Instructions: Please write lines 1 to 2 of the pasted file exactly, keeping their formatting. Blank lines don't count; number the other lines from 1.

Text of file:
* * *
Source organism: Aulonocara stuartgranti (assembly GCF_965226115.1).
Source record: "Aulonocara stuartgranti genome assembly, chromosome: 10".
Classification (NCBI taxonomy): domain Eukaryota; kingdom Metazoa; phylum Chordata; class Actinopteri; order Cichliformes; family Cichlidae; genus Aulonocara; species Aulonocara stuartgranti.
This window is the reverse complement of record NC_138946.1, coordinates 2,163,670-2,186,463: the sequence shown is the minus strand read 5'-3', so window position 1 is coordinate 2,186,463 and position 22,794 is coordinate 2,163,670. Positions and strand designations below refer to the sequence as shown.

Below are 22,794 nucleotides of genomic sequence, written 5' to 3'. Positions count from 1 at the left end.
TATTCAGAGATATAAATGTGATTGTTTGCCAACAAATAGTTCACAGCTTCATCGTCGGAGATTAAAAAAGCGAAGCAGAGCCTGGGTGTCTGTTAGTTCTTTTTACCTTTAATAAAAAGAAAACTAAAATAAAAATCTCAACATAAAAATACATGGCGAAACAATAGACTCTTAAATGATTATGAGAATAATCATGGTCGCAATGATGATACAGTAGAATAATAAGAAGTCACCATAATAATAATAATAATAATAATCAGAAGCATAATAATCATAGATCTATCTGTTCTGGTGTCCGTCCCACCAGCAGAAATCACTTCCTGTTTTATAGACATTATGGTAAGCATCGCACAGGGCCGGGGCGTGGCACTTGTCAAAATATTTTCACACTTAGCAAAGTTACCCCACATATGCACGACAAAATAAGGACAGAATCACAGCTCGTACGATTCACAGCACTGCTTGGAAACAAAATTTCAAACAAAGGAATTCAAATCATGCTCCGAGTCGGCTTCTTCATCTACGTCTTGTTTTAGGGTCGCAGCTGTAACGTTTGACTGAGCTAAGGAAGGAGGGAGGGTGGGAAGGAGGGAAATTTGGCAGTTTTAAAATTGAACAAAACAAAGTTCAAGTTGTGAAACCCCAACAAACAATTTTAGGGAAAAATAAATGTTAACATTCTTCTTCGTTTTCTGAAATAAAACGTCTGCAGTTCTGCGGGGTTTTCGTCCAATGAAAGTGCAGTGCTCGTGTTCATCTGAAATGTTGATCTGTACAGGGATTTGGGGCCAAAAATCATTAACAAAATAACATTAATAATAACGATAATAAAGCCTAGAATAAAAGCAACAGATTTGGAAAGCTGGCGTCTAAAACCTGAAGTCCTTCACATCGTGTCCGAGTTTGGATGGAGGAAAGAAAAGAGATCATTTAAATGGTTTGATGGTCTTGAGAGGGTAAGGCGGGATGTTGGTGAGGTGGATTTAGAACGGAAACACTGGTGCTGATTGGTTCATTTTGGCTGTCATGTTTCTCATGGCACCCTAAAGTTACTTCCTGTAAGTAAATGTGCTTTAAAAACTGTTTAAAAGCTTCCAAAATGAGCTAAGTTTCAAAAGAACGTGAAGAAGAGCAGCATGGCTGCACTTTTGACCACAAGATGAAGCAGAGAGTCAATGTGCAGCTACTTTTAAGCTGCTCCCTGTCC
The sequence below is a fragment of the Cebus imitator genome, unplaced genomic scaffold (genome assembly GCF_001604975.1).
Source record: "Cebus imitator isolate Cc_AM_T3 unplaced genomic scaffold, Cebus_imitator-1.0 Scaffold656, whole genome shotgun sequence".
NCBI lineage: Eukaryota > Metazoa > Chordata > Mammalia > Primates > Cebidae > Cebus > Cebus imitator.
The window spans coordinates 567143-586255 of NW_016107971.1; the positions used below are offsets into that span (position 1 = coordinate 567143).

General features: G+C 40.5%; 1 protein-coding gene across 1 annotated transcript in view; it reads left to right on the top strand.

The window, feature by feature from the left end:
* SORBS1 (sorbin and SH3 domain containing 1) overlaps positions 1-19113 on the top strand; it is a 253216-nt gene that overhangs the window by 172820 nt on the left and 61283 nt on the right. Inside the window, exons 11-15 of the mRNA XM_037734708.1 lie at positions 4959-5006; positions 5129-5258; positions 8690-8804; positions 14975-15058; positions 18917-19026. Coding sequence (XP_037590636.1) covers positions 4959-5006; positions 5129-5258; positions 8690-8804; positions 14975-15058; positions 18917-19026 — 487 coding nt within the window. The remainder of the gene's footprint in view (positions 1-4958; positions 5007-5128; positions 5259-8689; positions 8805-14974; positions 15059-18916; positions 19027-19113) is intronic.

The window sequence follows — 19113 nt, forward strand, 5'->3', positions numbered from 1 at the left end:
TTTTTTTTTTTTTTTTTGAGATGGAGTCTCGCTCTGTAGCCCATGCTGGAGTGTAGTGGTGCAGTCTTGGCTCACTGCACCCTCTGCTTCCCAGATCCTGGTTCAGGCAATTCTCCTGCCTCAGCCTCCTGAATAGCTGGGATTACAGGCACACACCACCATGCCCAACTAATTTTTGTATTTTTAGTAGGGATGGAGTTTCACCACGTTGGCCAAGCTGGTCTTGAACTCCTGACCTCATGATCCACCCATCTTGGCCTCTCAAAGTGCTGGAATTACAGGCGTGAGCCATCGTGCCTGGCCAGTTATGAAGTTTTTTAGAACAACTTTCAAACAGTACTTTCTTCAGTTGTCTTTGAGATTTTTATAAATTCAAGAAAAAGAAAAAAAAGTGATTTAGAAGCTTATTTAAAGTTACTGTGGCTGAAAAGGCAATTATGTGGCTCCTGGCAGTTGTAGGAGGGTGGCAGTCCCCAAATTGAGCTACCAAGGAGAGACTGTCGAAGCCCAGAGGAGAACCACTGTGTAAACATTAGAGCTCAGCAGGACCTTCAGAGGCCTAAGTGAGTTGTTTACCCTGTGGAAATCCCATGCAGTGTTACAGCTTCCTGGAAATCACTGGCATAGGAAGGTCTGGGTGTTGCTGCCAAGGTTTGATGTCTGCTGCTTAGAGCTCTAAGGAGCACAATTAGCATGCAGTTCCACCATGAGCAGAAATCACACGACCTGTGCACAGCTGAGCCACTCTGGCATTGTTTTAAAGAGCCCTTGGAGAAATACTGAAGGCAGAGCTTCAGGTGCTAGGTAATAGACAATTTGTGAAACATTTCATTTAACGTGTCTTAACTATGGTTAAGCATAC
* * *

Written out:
Source organism: Aulonocara stuartgranti (assembly GCF_965226115.1).
Source record: "Aulonocara stuartgranti genome assembly, chromosome: 10".